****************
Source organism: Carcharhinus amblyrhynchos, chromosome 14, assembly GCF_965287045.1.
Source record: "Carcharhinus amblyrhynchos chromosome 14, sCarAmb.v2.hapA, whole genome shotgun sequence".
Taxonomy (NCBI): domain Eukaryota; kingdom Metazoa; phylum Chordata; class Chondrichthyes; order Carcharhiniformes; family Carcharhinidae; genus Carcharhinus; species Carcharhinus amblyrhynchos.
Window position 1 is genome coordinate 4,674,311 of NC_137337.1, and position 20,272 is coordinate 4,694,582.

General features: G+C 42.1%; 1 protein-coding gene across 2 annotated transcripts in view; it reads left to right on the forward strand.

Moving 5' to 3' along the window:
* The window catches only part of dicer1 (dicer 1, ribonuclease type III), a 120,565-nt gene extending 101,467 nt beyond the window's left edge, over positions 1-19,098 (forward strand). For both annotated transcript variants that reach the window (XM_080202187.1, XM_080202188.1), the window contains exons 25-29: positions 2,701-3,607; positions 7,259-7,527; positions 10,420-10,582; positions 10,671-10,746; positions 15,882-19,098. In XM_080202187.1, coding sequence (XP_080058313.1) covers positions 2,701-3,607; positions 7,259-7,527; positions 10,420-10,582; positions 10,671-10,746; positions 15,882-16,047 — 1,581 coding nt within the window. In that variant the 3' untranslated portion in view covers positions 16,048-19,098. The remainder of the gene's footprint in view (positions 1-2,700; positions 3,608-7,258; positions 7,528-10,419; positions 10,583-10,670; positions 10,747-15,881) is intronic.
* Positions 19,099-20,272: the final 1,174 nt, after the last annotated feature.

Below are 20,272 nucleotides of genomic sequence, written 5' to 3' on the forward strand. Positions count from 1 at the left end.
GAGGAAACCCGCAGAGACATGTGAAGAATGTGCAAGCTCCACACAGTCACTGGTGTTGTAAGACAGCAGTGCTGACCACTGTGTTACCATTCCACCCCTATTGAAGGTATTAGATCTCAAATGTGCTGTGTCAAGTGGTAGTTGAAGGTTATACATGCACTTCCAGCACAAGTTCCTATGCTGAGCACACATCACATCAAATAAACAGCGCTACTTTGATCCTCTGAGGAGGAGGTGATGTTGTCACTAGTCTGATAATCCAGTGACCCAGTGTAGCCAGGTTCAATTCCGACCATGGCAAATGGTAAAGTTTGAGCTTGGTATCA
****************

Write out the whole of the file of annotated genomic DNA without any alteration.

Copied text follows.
Source organism: Carcharhinus amblyrhynchos, chromosome 14, assembly GCF_965287045.1.
Source record: "Carcharhinus amblyrhynchos chromosome 14, sCarAmb.v2.hapA, whole genome shotgun sequence".
Taxonomy (NCBI): domain Eukaryota; kingdom Metazoa; phylum Chordata; class Chondrichthyes; order Carcharhiniformes; family Carcharhinidae; genus Carcharhinus; species Carcharhinus amblyrhynchos.
Window position 1 is genome coordinate 4,674,311 of NC_137337.1, and position 20,272 is coordinate 4,694,582.

General features: G+C 42.1%; 1 protein-coding gene across 2 annotated transcripts in view; it reads left to right on the forward strand.

Moving 5' to 3' along the window:
* The window catches only part of dicer1 (dicer 1, ribonuclease type III), a 120,565-nt gene extending 101,467 nt beyond the window's left edge, over positions 1-19,098 (forward strand). For both annotated transcript variants that reach the window (XM_080202187.1, XM_080202188.1), the window contains exons 25-29: positions 2,701-3,607; positions 7,259-7,527; positions 10,420-10,582; positions 10,671-10,746; positions 15,882-19,098. In XM_080202187.1, coding sequence (XP_080058313.1) covers positions 2,701-3,607; positions 7,259-7,527; positions 10,420-10,582; positions 10,671-10,746; positions 15,882-16,047 — 1,581 coding nt within the window. In that variant the 3' untranslated portion in view covers positions 16,048-19,098. The remainder of the gene's footprint in view (positions 1-2,700; positions 3,608-7,258; positions 7,528-10,419; positions 10,583-10,670; positions 10,747-15,881) is intronic.
* Positions 19,099-20,272: the final 1,174 nt, after the last annotated feature.

Below are 20,272 nucleotides of genomic sequence, written 5' to 3' on the forward strand. Positions count from 1 at the left end.
GAGGAAACCCGCAGAGACATGTGAAGAATGTGCAAGCTCCACACAGTCACTGGTGTTGTAAGACAGCAGTGCTGACCACTGTGTTACCATTCCACCCCTATTGAAGGTATTAGATCTCAAATGTGCTGTGTCAAGTGGTAGTTGAAGGTTATACATGCACTTCCAGCACAAGTTCCTATGCTGAGCACACATCACATCAAATAAACAGCGCTACTTTGATCCTCTGAGGAGGAGGTGATGTTGTCACTAGTCTGATAATCCAGTGACCCAGTGTAGCCAGGTTCAATTCCGACCATGGCAAATGGTAAAGTTTGAGCTTGGTATCA